A new concept in postgraduate-level training for the nuclear sector has been developed by a strong consortium of UK universities and HE institutions. The breadth and format of the training is designed to meet the UK's projected nuclear skills requirements in decommissioning and clean-up, reactor technology, fusion and nuclear medicine.
The consortium is the Nuclear Technology Education Consortium (NTEC) and comprises the Universities of Birmingham, Central Lancashire, Lancaster, Leeds, Liverpool, Manchester and Sheffield, City University, London, Defence Academy - College of Management and Technology, Imperial College London and UHI Millennium Institute. Together these institutions represent more than 90% of the nuclear postgraduate teaching expertise residing in the UK's universities and research institutes. NTEC thus provides a one-stop shop for a range of postgraduate training in Nuclear Science & Technology which is unparalleled in the UK.
The structure and content of the programme, which leads to qualifications up to Master's level in Nuclear Science & Technology, was established following extensive consultations with the UK nuclear sector, including industry, regulators, MoD, NDA, Government Departments and the Cogent Sector Skills Council.
It has been designed specifically with the needs of the nuclear sector in mind
It offers an extremely broad portfolio of subjects, from reactor theory through decommissioning to waste disposal & storage, the subject matter being presented by leading specialists in their field
Each topic is presented in short course format which is ideal for employees within the industry
Great flexibility: the modular format allows students to undertake an M.Sc. on a part-time basis over a period of 3 years as well as full-time in 1 year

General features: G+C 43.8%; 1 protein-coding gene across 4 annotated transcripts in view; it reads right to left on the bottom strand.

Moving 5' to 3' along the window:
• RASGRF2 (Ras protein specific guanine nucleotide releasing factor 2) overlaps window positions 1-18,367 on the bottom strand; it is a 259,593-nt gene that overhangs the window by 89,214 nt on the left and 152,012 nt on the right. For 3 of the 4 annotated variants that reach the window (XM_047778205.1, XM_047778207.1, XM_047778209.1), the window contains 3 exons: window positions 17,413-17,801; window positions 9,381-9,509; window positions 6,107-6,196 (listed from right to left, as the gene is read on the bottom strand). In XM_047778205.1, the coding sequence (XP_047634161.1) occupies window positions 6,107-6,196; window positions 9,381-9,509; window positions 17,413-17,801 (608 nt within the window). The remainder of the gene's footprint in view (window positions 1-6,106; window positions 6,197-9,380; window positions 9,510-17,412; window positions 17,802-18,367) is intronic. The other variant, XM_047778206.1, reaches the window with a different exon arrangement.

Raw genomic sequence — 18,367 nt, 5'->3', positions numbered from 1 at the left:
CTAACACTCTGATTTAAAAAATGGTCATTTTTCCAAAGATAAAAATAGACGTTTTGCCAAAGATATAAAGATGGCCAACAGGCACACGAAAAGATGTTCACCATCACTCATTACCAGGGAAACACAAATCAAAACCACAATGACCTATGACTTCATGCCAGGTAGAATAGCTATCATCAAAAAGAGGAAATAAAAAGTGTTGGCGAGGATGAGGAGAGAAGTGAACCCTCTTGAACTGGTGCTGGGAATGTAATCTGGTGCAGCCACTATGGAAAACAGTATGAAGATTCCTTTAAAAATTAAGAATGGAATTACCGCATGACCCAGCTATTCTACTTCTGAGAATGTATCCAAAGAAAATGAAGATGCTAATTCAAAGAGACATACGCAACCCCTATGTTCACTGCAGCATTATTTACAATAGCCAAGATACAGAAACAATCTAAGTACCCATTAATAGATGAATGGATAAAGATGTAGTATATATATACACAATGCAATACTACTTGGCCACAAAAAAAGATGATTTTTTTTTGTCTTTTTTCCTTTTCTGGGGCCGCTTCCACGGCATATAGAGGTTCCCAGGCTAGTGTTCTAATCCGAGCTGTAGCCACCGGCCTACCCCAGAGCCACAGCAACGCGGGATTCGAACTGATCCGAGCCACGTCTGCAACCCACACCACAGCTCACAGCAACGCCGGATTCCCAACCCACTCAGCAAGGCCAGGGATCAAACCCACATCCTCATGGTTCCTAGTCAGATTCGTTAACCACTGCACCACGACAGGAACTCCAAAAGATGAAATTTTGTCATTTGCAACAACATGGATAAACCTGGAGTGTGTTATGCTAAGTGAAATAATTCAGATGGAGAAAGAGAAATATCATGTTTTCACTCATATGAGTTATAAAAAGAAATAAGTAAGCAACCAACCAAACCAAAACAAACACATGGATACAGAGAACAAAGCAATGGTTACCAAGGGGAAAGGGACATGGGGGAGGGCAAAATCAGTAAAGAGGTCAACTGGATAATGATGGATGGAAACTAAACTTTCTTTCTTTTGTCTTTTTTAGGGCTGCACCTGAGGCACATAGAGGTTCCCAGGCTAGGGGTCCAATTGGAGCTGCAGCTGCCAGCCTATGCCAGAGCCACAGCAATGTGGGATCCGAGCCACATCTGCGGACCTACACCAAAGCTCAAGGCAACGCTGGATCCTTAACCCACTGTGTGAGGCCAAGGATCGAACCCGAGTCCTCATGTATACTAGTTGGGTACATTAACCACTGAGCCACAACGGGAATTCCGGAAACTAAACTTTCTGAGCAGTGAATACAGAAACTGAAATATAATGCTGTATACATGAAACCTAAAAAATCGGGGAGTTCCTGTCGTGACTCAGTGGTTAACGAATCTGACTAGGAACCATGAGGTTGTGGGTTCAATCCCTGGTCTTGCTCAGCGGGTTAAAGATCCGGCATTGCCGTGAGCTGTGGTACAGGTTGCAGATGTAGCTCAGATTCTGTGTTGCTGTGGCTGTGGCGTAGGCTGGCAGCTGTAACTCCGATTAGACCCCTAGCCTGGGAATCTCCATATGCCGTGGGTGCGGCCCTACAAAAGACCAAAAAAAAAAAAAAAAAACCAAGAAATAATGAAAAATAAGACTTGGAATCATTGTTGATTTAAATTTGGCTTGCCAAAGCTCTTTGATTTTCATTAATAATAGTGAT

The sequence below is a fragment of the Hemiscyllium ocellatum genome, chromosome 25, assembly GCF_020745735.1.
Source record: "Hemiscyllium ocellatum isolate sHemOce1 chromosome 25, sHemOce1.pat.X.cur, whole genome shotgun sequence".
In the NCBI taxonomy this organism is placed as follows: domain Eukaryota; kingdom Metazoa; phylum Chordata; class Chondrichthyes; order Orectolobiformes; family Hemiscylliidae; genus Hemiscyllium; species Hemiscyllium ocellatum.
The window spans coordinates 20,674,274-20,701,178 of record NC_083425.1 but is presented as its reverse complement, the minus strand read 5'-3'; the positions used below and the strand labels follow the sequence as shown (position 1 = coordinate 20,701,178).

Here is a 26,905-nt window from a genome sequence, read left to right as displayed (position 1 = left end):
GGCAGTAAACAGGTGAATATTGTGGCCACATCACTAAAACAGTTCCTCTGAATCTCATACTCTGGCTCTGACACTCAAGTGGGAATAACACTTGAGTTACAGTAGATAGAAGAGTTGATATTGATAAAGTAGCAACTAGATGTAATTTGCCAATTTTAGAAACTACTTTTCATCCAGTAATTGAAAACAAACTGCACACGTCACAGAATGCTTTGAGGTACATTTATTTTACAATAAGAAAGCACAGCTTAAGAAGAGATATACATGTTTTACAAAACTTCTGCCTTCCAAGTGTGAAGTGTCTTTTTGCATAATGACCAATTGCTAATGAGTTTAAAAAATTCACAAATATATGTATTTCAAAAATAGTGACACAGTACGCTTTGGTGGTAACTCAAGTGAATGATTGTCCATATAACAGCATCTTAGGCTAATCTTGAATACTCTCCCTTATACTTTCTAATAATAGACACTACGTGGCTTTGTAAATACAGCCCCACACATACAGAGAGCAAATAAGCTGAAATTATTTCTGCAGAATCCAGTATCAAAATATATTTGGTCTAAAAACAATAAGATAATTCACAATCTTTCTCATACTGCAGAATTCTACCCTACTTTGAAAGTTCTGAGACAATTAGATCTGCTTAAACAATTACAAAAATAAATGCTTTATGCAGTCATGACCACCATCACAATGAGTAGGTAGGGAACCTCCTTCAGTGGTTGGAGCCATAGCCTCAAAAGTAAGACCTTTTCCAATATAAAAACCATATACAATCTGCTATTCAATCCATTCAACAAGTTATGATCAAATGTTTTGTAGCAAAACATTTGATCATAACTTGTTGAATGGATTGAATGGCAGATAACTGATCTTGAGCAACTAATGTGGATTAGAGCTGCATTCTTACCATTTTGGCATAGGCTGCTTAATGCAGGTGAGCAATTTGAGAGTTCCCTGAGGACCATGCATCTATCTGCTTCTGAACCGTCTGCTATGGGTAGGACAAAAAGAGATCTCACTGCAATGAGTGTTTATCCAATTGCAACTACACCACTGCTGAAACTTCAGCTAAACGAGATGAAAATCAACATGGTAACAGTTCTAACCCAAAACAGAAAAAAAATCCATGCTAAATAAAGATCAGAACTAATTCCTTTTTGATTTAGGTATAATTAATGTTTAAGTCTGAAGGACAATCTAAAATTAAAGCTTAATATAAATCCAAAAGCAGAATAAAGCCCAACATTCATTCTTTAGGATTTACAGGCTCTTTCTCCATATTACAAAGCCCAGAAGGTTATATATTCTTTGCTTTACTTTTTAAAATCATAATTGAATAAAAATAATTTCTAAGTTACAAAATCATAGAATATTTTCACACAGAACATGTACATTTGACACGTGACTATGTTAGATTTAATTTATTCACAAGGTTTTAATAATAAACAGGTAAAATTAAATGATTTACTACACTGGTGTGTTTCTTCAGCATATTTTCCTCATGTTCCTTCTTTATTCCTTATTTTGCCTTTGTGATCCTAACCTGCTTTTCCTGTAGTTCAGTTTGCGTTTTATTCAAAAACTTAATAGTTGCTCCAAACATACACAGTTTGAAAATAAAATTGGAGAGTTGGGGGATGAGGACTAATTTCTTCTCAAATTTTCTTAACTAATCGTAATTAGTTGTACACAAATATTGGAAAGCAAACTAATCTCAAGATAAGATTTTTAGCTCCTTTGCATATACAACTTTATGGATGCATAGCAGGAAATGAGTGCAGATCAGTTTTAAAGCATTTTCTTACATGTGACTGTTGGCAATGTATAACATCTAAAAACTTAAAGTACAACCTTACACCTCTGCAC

Students may also undertake a Postgraduate Diploma or Postgraduate Certificate within the framework of the programme
It is ideal for employee development: each module may be taken as a standalone short course for Continuing Professional Development purposes
The core of each module is one week of direct teaching at the relevant institution, minimising the time away from the workplace for an employee whilst maximising its effectiveness
A Distance Learning option is developed
All modules are delivered by direct teaching but some have been converted into a distance learning format as an alternative method of delivery to provide greater choice for students. The first modules in this format were launched in September 2008.
Modules are generally delivered on the campus of the providing institution. Students seeking a postgraduate qualification register with the university of their choice and visit other members of the consortium to attend their selected modules.
The programme is coordinated by the Dalton Nuclear Institute at The University of Manchester.
The NTEC MSc is accredited by the Institution of Engineering and Technology (IET), the Institution of Mechanical Engineers (IMechE), the Energy Institute (EI) and the Institute of Materials, Minerals and Mining (IoM3).